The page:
July 10, 2018


The Deadliest Drug (J.B. WOGAN | JULY 2018, Governing)

The total number of alcohol-impaired traffic fatalities actually rose in both 2015 and 2016. "Drunk driving has been around since the automobile was invented and it's still the biggest killer on the highway," says J.T. Griffin, the chief government affairs officer for Mothers Against Drunk Driving (MADD). Indeed, alcohol causes more traffic deaths per year than either speeding or driving without a seatbelt. 

In January, the National Academies of Sciences, Engineering and Medicine issued a report about the causes of the problem and potential solutions. "Yes, we made progress. No, we didn't get rid of it," says David Jernigan, a Boston University public health researcher who helped write the report. "Ten thousand deaths are too many."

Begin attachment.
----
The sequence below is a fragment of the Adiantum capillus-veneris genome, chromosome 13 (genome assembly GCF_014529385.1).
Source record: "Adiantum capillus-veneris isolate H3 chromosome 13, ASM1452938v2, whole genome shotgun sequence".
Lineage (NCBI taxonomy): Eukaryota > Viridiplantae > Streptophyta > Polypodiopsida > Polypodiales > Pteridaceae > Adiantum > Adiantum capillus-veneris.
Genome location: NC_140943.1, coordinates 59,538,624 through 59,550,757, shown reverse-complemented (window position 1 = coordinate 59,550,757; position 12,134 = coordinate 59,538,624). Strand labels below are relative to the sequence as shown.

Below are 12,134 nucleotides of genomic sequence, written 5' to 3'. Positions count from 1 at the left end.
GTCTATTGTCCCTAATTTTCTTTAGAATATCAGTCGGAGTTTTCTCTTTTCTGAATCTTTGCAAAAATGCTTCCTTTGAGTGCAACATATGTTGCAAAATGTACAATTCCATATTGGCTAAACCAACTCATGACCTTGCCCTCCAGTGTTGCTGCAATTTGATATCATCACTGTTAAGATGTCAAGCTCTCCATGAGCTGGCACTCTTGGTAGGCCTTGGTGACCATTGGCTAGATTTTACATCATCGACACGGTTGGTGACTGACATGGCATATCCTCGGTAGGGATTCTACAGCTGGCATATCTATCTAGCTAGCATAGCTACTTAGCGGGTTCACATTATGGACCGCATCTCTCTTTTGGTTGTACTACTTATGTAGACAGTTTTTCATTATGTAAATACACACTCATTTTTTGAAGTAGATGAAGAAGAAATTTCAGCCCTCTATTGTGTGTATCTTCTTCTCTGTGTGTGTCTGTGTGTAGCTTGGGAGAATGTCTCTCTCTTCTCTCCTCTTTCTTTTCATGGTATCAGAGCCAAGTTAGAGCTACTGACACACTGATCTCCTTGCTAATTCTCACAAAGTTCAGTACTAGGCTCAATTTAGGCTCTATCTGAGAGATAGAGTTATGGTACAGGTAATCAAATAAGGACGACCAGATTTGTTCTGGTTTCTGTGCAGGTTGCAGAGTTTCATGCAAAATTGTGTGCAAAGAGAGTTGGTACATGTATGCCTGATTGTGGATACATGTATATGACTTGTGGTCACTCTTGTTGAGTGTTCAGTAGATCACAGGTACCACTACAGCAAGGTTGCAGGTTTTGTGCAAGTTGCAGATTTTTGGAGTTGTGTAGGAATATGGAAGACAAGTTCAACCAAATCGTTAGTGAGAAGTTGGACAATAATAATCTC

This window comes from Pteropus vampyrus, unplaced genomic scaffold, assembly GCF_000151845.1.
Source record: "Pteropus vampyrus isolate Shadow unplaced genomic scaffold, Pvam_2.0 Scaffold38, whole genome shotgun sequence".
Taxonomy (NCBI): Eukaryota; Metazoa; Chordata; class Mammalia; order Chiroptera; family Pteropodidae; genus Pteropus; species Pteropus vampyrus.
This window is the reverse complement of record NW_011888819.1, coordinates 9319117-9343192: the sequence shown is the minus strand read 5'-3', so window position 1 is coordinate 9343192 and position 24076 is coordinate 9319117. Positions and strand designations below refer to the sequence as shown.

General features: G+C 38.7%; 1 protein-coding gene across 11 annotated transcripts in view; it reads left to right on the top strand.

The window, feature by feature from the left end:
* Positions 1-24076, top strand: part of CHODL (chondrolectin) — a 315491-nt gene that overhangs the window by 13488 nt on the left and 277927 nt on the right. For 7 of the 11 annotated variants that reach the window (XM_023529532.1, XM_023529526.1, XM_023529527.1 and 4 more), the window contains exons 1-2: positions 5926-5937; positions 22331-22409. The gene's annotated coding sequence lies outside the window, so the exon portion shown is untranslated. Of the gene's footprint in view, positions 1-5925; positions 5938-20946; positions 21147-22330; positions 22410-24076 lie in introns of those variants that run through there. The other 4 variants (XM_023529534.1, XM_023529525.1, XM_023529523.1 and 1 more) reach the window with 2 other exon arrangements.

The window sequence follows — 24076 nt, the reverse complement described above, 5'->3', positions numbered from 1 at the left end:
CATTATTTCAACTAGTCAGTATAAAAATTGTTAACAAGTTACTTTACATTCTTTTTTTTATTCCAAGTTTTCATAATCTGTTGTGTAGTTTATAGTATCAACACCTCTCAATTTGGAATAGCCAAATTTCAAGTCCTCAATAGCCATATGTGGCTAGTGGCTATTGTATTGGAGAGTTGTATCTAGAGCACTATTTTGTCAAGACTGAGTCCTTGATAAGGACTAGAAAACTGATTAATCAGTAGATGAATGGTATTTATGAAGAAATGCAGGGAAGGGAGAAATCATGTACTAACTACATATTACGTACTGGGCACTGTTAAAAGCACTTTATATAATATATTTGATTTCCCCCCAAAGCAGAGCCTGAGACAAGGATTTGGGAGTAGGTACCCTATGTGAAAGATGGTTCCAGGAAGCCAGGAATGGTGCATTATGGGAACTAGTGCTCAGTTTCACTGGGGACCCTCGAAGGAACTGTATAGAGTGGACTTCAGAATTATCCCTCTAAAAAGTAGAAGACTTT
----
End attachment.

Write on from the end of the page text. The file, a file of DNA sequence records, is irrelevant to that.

The report provided a package of policy recommendations, one of which was for every state to lower the legal BAC limit from .08 to .05. In practical terms, that would mean most women couldn't drive after two glasses of wine in an hour; most men couldn't drive after three. The report is only the latest to call for a more stringent BAC limit: The National Transportation Safety Board has also called for a lower level. 

Up to now, no state has imposed a limit of .05, but that's about to change. Utah will go to .05 in December. In the past year, Delaware, Hawaii, New York and Washington state have also considered legislation to lower the limit. "It will change the conversation from, 'If you have been drinking too much, you shouldn't drive,' to, 'If you've been drinking, you shouldn't drive,'" says Utah Rep. Norm Thurston, who sponsored the .05 legislation. The new message -- that driving shouldn't occur after even moderate drinking -- "is probably what it should have been all along," he says. 

We can't automate fast enough.

Posted by at July 10, 2018 4:17 AM